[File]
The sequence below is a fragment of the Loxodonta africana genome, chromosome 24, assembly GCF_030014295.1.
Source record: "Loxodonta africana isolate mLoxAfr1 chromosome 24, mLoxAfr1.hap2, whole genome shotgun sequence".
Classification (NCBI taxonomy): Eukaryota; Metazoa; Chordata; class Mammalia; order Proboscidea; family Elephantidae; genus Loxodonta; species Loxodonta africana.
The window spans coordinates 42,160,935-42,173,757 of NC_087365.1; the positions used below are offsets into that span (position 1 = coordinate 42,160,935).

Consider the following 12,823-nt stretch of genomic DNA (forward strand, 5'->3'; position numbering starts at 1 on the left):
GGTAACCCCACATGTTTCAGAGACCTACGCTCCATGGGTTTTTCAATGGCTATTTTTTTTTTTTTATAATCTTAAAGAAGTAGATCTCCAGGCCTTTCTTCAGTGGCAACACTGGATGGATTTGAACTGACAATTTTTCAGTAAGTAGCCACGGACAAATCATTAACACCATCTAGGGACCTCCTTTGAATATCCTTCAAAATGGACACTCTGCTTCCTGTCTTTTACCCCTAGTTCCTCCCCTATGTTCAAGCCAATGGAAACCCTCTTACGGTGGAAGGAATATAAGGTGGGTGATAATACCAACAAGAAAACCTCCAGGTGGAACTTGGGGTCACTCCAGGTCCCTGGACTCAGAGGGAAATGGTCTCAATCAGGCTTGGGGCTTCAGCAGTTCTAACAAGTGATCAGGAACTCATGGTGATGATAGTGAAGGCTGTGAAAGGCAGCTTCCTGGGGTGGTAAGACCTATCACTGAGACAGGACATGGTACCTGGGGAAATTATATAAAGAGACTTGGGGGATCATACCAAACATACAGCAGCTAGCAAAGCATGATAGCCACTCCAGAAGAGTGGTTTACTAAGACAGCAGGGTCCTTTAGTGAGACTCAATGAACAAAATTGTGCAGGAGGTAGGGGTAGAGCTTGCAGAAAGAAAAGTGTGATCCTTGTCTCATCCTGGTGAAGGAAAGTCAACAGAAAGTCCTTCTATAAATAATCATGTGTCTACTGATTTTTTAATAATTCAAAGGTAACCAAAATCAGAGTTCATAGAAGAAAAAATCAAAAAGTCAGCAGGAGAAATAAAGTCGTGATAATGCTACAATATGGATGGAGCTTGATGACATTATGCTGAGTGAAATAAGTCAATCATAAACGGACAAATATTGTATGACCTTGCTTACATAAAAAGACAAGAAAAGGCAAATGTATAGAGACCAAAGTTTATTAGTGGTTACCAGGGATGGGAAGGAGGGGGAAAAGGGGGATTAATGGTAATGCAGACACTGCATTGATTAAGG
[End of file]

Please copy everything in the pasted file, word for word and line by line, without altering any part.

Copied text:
The sequence below is a fragment of the Loxodonta africana genome, chromosome 24, assembly GCF_030014295.1.
Source record: "Loxodonta africana isolate mLoxAfr1 chromosome 24, mLoxAfr1.hap2, whole genome shotgun sequence".
Classification (NCBI taxonomy): Eukaryota; Metazoa; Chordata; class Mammalia; order Proboscidea; family Elephantidae; genus Loxodonta; species Loxodonta africana.
The window spans coordinates 42,160,935-42,173,757 of NC_087365.1; the positions used below are offsets into that span (position 1 = coordinate 42,160,935).

Consider the following 12,823-nt stretch of genomic DNA (forward strand, 5'->3'; position numbering starts at 1 on the left):
GGTAACCCCACATGTTTCAGAGACCTACGCTCCATGGGTTTTTCAATGGCTATTTTTTTTTTTTTATAATCTTAAAGAAGTAGATCTCCAGGCCTTTCTTCAGTGGCAACACTGGATGGATTTGAACTGACAATTTTTCAGTAAGTAGCCACGGACAAATCATTAACACCATCTAGGGACCTCCTTTGAATATCCTTCAAAATGGACACTCTGCTTCCTGTCTTTTACCCCTAGTTCCTCCCCTATGTTCAAGCCAATGGAAACCCTCTTACGGTGGAAGGAATATAAGGTGGGTGATAATACCAACAAGAAAACCTCCAGGTGGAACTTGGGGTCACTCCAGGTCCCTGGACTCAGAGGGAAATGGTCTCAATCAGGCTTGGGGCTTCAGCAGTTCTAACAAGTGATCAGGAACTCATGGTGATGATAGTGAAGGCTGTGAAAGGCAGCTTCCTGGGGTGGTAAGACCTATCACTGAGACAGGACATGGTACCTGGGGAAATTATATAAAGAGACTTGGGGGATCATACCAAACATACAGCAGCTAGCAAAGCATGATAGCCACTCCAGAAGAGTGGTTTACTAAGACAGCAGGGTCCTTTAGTGAGACTCAATGAACAAAATTGTGCAGGAGGTAGGGGTAGAGCTTGCAGAAAGAAAAGTGTGATCCTTGTCTCATCCTGGTGAAGGAAAGTCAACAGAAAGTCCTTCTATAAATAATCATGTGTCTACTGATTTTTTAATAATTCAAAGGTAACCAAAATCAGAGTTCATAGAAGAAAAAATCAAAAAGTCAGCAGGAGAAATAAAGTCGTGATAATGCTACAATATGGATGGAGCTTGATGACATTATGCTGAGTGAAATAAGTCAATCATAAACGGACAAATATTGTATGACCTTGCTTACATAAAAAGACAAGAAAAGGCAAATGTATAGAGACCAAAGTTTATTAGTGGTTACCAGGGATGGGAAGGAGGGGGAAAAGGGGGATTAATGGTAATGCAGACACTGCATTGATTAAGG